The chaplains also heard news of another plane flying into the Pentagon, which was a direct connection to them.
“There were some wonderfully heroic things that happened that day,” he said. “It gave us something positive to hold onto during that day.”
Pam Barker, Lincoln Elementary Principal
As the principal at Geil Elementary, Pam Barker went about her morning routine eating breakfast, reading the paper and watching "Good Morning America." Images of the World Trade Center flashed on the screen as airplanes flew into the buildings. Barker felt horrified and angry as well as a sense of bravery and courage.
“I felt tragic sadness and so much that as I thought how would I have reacted if placed in the same situation,” she said.
In disbelief, she continued to watch the news coverage reflecting on how life is short and the heroes who responded on Sept. 11 and served their country to protect our country.
“9/11 changed America,” Barker said. “It unified people in the United States. It focused us on heroism and bravery, pride in our country and on freedom.”
With the developing news story coverage unfolding, Barker recalls visiting with staff and students about the day. She also remembers watching TV broadcasts throughout the school day to stay up to date on what was happening.
“The school day was subdued with students and staff in a state of disbelief,” Barker said. “We were questioning why and how could this happen and how hatred could bring people to do such horrific things to others.”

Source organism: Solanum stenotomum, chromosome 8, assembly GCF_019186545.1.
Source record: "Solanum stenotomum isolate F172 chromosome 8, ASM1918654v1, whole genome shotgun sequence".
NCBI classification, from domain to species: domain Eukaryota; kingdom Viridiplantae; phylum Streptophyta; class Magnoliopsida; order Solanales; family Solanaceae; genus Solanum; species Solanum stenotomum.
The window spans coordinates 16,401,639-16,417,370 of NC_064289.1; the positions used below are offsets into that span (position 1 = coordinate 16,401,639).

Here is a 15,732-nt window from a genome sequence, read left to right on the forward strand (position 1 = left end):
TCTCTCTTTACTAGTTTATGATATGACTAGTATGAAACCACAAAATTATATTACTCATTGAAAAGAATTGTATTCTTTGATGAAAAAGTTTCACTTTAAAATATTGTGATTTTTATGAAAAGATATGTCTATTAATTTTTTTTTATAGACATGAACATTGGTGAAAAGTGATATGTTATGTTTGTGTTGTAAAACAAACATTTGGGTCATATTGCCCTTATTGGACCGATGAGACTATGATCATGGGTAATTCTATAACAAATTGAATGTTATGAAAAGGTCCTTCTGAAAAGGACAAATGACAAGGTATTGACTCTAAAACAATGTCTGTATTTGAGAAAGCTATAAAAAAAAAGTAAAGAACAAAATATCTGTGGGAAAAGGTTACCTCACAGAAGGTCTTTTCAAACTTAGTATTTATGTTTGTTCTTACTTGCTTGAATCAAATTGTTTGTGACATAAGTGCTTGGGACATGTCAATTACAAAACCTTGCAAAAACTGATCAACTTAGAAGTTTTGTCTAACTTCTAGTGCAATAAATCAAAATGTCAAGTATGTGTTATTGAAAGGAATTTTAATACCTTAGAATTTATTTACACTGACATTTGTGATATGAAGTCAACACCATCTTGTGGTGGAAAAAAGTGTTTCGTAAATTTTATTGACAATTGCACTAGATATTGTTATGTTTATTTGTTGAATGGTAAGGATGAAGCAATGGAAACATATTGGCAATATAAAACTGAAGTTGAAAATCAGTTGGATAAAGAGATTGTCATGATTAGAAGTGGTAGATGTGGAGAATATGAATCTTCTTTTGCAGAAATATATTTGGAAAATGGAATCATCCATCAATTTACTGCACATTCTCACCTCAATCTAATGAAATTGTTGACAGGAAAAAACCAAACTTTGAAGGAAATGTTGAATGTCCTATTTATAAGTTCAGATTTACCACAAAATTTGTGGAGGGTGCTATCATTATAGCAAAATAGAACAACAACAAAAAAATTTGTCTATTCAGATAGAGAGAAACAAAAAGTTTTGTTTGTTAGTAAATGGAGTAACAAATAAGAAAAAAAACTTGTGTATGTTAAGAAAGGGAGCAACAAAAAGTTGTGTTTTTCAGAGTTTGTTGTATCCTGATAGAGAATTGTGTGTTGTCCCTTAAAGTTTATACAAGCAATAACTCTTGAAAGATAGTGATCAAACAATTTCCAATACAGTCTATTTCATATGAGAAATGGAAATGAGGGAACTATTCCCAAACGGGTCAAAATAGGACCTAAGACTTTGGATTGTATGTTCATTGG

The day reminded Barker of President John Kennedy’s assassination, earthquakes in California and other horrific events she's witnessed on TV.
While students today do not remember the events of 9/11, Barker said it remains Americans’ responsibility to educate the younger generation about the stories and images of 9/11.
“We can honor the victims and heroes of 9/11 by sharing stories and images of 9/11, so we can pass on memories to younger generations,” Barker said. “And to remember the challenge President Obama spoke of 10 years after 9/11. The smallest act of kindness can be the greatest gift we can give someone. What a simple way to serve and honor those individuals whose lives were lost and the heroes that survived Sept. 11, 2001.”
Bob Hastings, Gering Public Schools Superintendent
As an elementary school principal, Bob Hastings prepared for another school day when he learned the news about an airplane trashing into the World Trade Center. They turned the TV on in the school as the staff watched the terrorist attacks unfold.
“When the first plane hit, my reaction was hoping it was an accident,” Hastings said. “When we turned on the TV and actually saw the second one hit, then it was disbelief.”
There was information coming out about the attack and Hastings worked with the staff to keep the students safe and informed.
“We took extra precautions because no one knew what was going on,” he said. “We were in a lockout mode, so we didn’t let students out of the building and if anyone needed to come into the building, we had them show ID and prove why they needed to be there.”
Following the school day, Hastings said, “I vividly remember that evening saying we need to fill up our cars with gas. We sat in line for gas for an hour because everyone was concerned about the impact on the economy.”
Reflecting on the significance of Sept. 11, 2001, Hastings said there are a handful of events in the country’s history that directly impact how the country works. That day is one of them.